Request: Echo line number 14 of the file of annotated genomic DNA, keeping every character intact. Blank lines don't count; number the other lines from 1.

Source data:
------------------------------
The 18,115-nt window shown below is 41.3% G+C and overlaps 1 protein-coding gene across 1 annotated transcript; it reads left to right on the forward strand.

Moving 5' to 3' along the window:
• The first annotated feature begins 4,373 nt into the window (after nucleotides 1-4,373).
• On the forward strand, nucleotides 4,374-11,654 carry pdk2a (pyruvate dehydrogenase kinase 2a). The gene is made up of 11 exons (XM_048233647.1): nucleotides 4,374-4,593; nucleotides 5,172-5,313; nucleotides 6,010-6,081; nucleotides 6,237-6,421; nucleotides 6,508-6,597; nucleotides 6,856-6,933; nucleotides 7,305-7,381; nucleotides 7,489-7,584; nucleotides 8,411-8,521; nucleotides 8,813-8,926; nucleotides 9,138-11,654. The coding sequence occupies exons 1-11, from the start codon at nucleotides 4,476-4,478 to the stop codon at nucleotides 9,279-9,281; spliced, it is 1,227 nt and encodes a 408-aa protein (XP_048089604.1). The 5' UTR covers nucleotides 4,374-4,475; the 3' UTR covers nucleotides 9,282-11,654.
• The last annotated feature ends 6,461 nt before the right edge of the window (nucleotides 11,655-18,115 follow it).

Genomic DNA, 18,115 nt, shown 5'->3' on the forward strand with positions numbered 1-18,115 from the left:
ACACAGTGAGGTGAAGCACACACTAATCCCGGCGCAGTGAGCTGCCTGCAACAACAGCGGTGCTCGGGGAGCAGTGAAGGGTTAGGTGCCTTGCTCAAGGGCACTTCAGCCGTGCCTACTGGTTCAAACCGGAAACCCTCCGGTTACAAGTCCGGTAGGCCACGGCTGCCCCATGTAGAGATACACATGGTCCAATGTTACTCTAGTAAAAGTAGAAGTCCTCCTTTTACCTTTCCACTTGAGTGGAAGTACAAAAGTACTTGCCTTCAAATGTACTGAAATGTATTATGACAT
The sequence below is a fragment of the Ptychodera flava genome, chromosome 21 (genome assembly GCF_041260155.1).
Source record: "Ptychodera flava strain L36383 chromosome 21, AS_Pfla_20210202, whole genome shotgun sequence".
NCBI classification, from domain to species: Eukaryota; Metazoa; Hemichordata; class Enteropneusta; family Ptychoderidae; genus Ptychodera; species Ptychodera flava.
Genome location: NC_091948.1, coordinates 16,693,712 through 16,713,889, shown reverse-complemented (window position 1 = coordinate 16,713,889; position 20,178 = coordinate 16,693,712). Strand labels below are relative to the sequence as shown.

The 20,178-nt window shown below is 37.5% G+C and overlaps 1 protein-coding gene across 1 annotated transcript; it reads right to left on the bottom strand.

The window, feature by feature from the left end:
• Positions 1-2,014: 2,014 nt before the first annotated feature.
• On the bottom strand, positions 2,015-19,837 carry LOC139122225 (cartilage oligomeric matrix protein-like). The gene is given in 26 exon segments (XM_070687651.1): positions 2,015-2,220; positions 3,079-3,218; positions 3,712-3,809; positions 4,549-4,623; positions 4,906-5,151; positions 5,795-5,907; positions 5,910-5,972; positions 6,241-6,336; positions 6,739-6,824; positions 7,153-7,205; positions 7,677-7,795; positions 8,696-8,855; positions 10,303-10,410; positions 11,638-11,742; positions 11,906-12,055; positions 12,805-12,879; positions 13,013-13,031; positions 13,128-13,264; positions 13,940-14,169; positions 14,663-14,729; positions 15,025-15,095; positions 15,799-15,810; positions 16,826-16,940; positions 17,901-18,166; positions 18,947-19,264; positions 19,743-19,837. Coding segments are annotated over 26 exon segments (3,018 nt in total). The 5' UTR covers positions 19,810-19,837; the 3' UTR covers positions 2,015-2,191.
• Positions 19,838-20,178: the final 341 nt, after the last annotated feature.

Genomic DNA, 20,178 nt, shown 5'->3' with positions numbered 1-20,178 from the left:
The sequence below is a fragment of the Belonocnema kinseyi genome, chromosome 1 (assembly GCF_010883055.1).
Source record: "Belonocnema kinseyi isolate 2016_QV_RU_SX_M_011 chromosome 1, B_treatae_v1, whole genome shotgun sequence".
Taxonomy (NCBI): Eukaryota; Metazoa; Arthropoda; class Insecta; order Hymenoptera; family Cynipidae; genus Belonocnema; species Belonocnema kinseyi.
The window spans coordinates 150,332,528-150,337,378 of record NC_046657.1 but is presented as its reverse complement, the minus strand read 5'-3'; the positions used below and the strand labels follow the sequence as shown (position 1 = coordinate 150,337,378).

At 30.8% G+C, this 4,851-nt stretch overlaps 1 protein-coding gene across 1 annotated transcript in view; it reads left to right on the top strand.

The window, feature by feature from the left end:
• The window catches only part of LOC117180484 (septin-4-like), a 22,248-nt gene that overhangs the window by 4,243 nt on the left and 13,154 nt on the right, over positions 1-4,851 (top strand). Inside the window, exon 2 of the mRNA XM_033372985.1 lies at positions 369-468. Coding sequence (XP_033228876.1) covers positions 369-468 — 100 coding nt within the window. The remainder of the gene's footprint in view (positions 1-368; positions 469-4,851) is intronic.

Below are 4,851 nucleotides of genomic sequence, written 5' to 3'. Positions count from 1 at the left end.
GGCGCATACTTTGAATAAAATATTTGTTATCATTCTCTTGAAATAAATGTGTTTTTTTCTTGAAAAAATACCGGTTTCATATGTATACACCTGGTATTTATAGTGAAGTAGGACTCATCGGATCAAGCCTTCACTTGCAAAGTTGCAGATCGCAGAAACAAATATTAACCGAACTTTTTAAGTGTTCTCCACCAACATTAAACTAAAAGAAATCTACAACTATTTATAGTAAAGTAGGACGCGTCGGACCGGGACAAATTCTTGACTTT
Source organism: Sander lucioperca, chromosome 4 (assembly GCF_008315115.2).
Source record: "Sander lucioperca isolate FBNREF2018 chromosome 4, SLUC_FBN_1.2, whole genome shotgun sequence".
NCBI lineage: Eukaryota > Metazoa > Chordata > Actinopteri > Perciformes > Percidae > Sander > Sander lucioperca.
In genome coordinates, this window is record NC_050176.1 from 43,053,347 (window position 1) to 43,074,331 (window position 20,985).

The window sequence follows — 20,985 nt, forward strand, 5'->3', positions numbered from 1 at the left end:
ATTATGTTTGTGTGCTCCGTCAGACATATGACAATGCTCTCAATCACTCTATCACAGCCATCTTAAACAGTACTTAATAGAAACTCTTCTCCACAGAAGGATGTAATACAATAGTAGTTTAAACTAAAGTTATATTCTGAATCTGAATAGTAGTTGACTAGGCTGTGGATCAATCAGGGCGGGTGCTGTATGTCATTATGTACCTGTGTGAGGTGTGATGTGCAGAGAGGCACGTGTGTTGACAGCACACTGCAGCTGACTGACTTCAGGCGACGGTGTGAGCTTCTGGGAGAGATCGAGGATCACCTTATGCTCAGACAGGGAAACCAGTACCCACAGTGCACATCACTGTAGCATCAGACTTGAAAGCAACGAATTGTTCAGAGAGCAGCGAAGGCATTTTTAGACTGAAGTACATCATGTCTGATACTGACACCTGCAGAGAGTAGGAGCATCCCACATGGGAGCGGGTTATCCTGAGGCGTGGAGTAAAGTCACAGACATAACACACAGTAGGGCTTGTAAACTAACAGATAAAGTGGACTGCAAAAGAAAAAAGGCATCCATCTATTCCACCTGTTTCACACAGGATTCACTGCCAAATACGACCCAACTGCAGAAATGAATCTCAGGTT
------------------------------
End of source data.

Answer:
• Positions 1-2,014: 2,014 nt before the first annotated feature.